LOS ANGELES — Otis College of Art and Design’s Ben Maltz Gallery recently wrapped up an amazing exhibition by Polly Apfelbaum, Face (Geometry) (Naked) Eyes (September 24 – December 4). My first thought upon seeing these images was of Jodorowsky and I was pleased to find out that he was a reference point for Apfelbaum’s work. The college states of the show:
Above image: Installation view of Polly Apfelbaum, Face (Geometry) (Naked) Eyes, 2016. Photographs courtesy of the college and the artist.
New York-based artist Polly Apfelbaum’s work has situated itself as a hybrid of painting, sculpture, and installation over a career spanning 30 years. Exploring the intricacies of color, Apfelbaum weaves her way, both literally and conceptually, through ideas of Minimalism, Pop aesthetics, and Color Field painting to blur the lines between two and three dimensional art making.
For Face (Geometry) (Naked) Eyes, Apfelbaum has worked with weavers in Oaxaca, Mexico to design and produce four large, 13 x 25 foot, area rugs inspired by a Tree of Life mosaic she encountered in Otranto, Italy, as well as LA’s rich history in New Age spirituality, Czech Fluxus artist Sonia Svecova’s eye collages of the 1960s, and Chilean film director Alejandro Jodorowsky’s mystical and religious film Holy Mountain (1973). The 12th century Otranto Cathedral floor mosaic is unique in that it depicts more than Biblical references, incorporating signs of the zodiac, as well as symbols from Greek, Scandinavian, and even pre- Islamic mythologies. For Apfelbaum, the use of eye imagery serves as a connecting icon, bridging belief systems, new-age and cult symbolism, and the idea of looking and seeking out spirituality. Apfelbaum has said this of the new work:
“I want to time travel from early pagan mysticism, to 1970’s new spiritualism, to Jodorowsky’s Holy Mountain in the space of a rug-filled gallery.”
In addition to the new site-specific floor pieces, Face (Geometry) (Naked) Eyes includes more than 100 ceramic and wooden sculptures produced between 1988-2016 – many of which have never been exhibited before – as well as handmade ceramic beads suspended on thread. Ceramics and weaving are ancient crafts that take us to many of these mystical and philosophical histories. Visitors are invited to take their shoes off and spend time in the installation.
Apfelbaum’s earlier floor-bound installations incorporate hundreds of pieces of velvet, hand-dyed in bold hues and often arranged in sprawling configurations that appear to be organically inspired or like abstract paintings that melted off the wall, forming vibrant puddles. More recent pieces have included an ongoing series of highly colored and tactile ceramics, elegantly draped pieces of synthetic fabric inspired by Baroque paintings, ephemeral arrangements of glitter, and vibrant hand woven carpets.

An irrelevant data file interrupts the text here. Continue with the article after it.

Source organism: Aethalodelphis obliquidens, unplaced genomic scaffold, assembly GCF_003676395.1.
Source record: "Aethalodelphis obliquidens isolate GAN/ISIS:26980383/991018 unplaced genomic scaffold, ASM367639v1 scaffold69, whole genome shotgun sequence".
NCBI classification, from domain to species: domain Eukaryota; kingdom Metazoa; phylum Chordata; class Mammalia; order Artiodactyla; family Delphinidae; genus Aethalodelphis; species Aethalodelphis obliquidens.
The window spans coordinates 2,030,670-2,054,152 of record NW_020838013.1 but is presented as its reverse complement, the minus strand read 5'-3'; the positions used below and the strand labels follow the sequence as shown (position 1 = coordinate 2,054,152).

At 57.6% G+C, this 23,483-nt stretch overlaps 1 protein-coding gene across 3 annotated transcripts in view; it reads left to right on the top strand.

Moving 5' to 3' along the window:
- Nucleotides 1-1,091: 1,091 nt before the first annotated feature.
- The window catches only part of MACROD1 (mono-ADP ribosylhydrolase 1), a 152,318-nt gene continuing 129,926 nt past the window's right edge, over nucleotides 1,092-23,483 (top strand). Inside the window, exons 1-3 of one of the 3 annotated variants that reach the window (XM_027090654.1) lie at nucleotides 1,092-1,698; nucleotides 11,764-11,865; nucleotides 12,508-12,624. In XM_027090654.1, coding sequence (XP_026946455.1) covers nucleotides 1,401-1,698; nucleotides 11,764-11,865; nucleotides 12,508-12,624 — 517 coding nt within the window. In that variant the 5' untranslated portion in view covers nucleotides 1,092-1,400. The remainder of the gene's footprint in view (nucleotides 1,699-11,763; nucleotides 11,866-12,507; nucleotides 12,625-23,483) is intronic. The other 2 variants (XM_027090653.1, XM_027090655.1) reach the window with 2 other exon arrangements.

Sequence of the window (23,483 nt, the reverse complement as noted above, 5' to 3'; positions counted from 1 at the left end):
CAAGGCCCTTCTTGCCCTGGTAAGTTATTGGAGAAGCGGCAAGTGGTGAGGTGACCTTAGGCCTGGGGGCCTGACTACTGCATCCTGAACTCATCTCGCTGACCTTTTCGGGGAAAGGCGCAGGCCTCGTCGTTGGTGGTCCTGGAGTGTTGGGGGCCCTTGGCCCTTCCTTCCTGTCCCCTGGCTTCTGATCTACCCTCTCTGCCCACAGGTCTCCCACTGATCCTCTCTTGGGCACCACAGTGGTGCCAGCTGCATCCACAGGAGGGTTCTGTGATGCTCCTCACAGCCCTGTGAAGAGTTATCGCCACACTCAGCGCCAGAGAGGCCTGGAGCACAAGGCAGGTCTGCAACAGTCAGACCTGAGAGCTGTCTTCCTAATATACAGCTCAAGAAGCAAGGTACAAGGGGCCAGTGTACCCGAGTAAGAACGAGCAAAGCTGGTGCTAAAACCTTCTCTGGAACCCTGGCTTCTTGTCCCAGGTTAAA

Polly Apfelbaum has been showing consistently nationally and internationally since her first one-person show in New York in 1986. Recent solo exhibitions were held at 56 Henry in New York City; Be-Part in Waregem, Belgium; Moss Arts Center at Virginia Tech; Worcester Art Museum in Massachusetts; lumber room in Portland, Oregon; VISUAL Centre for Contemporary Art in Carlow, Ireland; and the Contemporary Art Museum in St. Louis, Missouri. Recent two-person exhibitions were held at Michael Benevento in Los Angeles; The Suburban in Milwaukee; and Locks Gallery in Philadelphia. In 2003, The Institute of Contemporary Art, Philadelphia organized a mid-career retrospective that traveled to the Contemporary Art Center, Cincinnati and the Kemper Museum of Art, Kansas City, Missouri and was accompanied by a monograph publication with contributions by Ingrid Schaffner, Tim Griffin, and Irving Sandler, along with an interview between the artist and former ICA director Claudia Gould. The artist’s work is in numerous museum collections including MoMA, Whitney Museum of Art, Los Angeles County Museum of Art, Philadelphia Museum of Art, Dallas Museum of Art, and Musee d’Art Moderne de la Ville de Paris. Apfelbaum has been the recipient of many distinguished awards, fellowships, and grants including Distinguished Alumna, Temple Contemporary, Temple University, Philadelphia, 2013; Rome Prize, American Academy in Rome, Italy, 2012; Residency Fellowship, National Academy, 2011; Arts and Letters Award, American Academy of Arts and Letters; Joan Mitchell Grant; Anonymous Was A Woman Grant; and the John Simon Memorial Guggenheim Fellowship in Sculpture.
Ongoing and upcoming exhibitions include Painting in Time: Part Two, Sullivan Galleries, School of Art Institute Chicago, through December 17, 2016; Wall to Wall: Carpets by Artists, MOCA Cleveland, September 23, 2016-January 8, 2017; Sounds and Songs of Textiles, Brown University, Cohen Gallery, Providence, Rhode Island, September 26 – October 24, 2016.
Text (edited) and images courtesy of Otis College of Art and Design and the artist.
Do you love or loathe this exhibition of contemporary ceramic art? Let us know in the comments.